The Kenya Information and Communications (Amendment) Bill 2019, if approved, could force telecom companies in Kenya to split their telecom business from their mobile money units.

The bill is in its first reading in the National Assembly. Once approved, it will force the telecom companies in Kenya such as Safaricom, Airtel, and Telkom Kenya to form separate management for its subsidiaries. The companies will also require to maintain separate accounts.

According to MP Elisha Odhiambo, the new bill would provide for a regulatory framework for such businesses by proving a reporting provision to the Communications Authority (CA) on compliance.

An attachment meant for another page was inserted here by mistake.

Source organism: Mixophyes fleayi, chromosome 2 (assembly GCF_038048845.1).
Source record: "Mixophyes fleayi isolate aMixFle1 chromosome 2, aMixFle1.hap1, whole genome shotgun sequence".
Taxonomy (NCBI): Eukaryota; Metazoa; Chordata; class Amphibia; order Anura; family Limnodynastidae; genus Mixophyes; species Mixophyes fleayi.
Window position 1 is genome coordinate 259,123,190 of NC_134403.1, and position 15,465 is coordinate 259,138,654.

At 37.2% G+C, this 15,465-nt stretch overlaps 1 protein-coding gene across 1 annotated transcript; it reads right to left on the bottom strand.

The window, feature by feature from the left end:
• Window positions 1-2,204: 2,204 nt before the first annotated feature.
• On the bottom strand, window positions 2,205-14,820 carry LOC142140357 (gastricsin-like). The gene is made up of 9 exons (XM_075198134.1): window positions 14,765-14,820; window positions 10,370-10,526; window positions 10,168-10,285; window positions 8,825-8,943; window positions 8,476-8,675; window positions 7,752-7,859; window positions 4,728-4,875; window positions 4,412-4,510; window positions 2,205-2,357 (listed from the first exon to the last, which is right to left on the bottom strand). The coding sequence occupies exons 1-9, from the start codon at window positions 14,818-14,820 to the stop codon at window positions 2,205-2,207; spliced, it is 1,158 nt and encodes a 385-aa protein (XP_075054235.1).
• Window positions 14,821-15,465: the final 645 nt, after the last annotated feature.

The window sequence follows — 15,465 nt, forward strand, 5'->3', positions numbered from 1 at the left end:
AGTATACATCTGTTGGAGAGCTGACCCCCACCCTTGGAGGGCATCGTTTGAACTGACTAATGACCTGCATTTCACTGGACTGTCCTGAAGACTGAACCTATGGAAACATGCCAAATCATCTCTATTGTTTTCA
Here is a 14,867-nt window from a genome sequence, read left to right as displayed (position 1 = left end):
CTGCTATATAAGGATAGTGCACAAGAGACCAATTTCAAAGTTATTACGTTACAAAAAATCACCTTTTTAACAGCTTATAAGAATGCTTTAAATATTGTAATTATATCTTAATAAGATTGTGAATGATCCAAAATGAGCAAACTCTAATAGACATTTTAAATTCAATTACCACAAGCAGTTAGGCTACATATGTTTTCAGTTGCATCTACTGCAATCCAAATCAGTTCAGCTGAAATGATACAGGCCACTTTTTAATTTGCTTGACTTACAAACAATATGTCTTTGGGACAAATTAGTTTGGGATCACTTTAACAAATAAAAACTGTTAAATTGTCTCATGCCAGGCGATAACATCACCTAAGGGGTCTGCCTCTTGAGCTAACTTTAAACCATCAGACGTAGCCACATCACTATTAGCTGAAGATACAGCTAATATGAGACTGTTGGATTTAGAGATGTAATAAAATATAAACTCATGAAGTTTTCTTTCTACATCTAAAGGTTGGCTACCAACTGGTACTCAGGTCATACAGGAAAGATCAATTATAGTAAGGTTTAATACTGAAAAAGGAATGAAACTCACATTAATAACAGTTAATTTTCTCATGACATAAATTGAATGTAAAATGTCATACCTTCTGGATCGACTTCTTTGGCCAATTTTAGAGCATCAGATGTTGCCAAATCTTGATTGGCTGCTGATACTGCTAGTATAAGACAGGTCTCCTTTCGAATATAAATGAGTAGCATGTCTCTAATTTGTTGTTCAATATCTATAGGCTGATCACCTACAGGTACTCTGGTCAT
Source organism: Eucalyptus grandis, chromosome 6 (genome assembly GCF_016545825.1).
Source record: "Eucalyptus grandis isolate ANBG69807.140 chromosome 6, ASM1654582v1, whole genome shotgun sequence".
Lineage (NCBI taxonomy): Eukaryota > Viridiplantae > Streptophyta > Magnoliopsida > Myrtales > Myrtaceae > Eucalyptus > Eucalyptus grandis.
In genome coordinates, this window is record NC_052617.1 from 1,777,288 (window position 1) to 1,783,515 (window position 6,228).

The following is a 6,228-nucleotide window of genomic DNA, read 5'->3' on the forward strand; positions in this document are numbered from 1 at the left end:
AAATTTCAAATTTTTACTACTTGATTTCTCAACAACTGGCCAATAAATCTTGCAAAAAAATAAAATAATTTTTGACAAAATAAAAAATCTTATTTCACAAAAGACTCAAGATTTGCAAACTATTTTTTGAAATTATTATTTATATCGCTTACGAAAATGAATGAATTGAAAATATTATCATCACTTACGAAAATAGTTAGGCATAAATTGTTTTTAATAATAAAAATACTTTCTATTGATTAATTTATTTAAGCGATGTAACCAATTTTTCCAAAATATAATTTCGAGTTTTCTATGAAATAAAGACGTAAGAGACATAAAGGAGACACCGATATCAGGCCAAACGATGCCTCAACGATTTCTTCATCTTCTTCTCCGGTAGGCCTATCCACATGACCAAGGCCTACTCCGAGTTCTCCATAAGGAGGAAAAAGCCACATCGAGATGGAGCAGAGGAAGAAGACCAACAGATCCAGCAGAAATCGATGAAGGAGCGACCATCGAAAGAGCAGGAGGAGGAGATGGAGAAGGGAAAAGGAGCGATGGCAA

He told the media that, “It gives provisions for penalties for non-compliance. It will aid in the control of anti-competitive practices by the larger industries in the sector.”

According to the Kenya Information and Communications (Amendment) Bill 2019, the companies will need to apply for fresh licences from the respective regulators after the split. This is in addition to operating a telecommunication system or providing services as may be specified in the licence granted under Section 25 of the Kenya Information and Communication Act.

Last month, the proposed merger between telecom operator Airtel and Telkom Kenya was suspended by Kenya’s Ethics and Anti-Corruption Commission. The merger, which was announced in February, was also criticised by the National Assembly. According to the assembly, the merger deal had all the hallmarks of a scandal as it was allowing a public company to be acquired by private interests.

If the Kenya Information and Communications (Amendment) Bill 2019 gets approved, it will mean both Airtel and Telkom Kenya will have to split their subsidiaries.